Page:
Howlin' Rain: magnificently immediate rock 'n' roll explained
The phone rings… rings… rings. An answerphone clicks into action only to be interrupted. “I’m here…!”
Ethan Miller is at home in California. The time’s 9.30 in the morning, locally. “It’s not a bad time to be up, just a little tough to get the brain working,” says the man best known for fronting outer space acid-rockers Comets On Fire, who buckled under the weight of their colossal freak-out arsenal last year after four awesomely received long-players (check out their Sub Pop-released Blue Cathedral and Avatar albums). In 2004 Miller got a group of musicians together to record the first Howlin’ Rain album, a self-titled affair attracting a spread of plaudits pleased by its refreshingly laid-back vibe, something of a departure from cataclysmic Comets material.
Unashamed in its embracing of retro colours, psychedelic-hued west coast classic rock played out with a contemporary twist, Howlin’ Rain didn’t impact upon as many radars as Comets’ last two LPs, but has paved the way for an impressive follow-up, Magnificent Fiend (review). Recorded with a different line-up after Miller parted company with a few contributors to album one, the newie is flush with warming guitar workouts and faintly familiar progressions that lend it an air of immediacy never common in the work of its lynchpin’s previous main concern. With Comets’ disbanding now accepted, critics and consumers alike can approach this LP without the need for prefixing any opinion with the words ‘side’ and ‘project’.
Engaging the grey matter, Miller and DiS begin.
Video: Howlin' Rain live @ Amoeba Music, San Francisco
Magnificent Fiend has just come out over here – you as pleased with the album as you hoped to be, given it’s now your ‘main’ band?
I’m very pleased with it. We finished it quite a while ago so it has been coming down the pipe for some time – we’ve been playing the songs live and everything, but I’m a tiny bit distanced from the album because I don’t have that warm glow of having just finished it anymore. So I need to go back and check up on my notes, get a few listens in to refresh myself.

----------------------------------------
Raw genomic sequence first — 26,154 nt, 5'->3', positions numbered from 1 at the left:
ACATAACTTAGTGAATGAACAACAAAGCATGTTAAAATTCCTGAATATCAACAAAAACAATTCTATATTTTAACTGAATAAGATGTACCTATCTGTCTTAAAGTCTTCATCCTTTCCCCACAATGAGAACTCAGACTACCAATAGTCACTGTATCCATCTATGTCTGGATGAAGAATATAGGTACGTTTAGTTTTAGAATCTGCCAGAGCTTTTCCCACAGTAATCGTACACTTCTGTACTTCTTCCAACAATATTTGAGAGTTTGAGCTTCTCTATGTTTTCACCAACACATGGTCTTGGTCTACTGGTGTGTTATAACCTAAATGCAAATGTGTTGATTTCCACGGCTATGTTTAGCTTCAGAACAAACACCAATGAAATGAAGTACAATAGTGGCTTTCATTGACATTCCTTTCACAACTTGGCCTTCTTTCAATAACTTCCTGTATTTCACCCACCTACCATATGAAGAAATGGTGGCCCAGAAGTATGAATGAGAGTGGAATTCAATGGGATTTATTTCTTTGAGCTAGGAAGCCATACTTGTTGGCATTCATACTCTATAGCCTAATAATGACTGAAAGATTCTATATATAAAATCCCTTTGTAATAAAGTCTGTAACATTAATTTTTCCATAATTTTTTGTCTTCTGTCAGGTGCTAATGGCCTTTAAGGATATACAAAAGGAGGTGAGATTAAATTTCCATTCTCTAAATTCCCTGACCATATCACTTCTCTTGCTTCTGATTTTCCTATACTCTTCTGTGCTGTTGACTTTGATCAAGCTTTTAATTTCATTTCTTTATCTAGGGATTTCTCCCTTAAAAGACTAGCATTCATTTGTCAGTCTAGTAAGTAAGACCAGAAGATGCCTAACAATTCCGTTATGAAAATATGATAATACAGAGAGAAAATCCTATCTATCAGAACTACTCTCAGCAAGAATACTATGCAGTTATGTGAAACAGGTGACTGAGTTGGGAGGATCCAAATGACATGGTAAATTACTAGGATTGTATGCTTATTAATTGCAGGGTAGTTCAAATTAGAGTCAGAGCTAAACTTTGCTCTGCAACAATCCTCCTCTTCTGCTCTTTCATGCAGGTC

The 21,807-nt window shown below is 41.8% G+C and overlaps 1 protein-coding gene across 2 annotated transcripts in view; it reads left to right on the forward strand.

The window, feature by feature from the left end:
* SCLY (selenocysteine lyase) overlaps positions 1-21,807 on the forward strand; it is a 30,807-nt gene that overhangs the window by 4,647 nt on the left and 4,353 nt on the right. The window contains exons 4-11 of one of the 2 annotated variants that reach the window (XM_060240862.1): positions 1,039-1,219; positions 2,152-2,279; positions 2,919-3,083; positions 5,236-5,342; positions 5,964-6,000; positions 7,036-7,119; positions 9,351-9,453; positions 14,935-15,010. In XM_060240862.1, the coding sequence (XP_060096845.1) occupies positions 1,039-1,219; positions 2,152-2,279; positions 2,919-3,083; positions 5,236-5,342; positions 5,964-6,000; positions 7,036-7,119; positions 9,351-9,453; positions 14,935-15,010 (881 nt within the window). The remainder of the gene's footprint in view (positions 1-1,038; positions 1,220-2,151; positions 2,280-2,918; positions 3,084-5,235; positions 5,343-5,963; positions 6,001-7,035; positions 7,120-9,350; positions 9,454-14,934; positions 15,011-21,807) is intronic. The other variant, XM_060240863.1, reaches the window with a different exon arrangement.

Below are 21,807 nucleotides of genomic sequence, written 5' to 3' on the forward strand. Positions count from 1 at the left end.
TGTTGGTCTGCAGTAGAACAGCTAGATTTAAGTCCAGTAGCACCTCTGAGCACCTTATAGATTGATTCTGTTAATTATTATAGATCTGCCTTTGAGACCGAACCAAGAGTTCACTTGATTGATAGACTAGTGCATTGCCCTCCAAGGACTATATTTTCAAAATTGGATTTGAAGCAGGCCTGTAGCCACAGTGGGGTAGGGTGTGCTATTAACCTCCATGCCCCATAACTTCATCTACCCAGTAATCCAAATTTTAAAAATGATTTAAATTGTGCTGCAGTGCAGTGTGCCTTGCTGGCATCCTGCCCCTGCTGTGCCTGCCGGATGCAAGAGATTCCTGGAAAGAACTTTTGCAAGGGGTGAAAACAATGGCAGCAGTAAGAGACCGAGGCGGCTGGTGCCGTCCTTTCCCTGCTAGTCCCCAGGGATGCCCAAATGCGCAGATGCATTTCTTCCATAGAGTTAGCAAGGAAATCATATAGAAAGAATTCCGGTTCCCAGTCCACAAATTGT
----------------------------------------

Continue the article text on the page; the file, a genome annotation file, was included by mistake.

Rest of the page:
Has the reception to the album been any different than last time, for the self-titled, given critics now realise this isn’t a side-project set-up?
It’s hard to say, and hard to gauge. I don’t know… I think it is probably true that they have responded differently, but it’s hard to tell as there’s so much going on – the booking agent is working that bit harder this time, and we’re touring so much more, so all around… Certainly when you put something in the centre of your creative force, at the centre of your creative life, it seems to be a lot more in focus and drawing a lot more energies towards it.
How do you feel being part of the American Records/Columbia family after previously working with Sub Pop? Rick Rubin’s label has quite a roster, and now you’re on it.
Any record label you go to that has artists you admire and a team of people in the office you can work with, who are friendly and you can call your gang, that’s always a good place to be. Everyone we’ve ever worked with in Comets and Howlin’ Rain has had a really great vibe, and it’s no different with the Columbia folks – they’re great people.
The record’s licensed to Birdman, who put out the debut…
I am still working with Dave Katznelson of Birdman on this because of licensing stuff, and he’s an amazing person. It’s fun to work with a new team, but I’m grateful my tenure with him isn’t quite up yet.
And your relationship with the major label folks is sweet?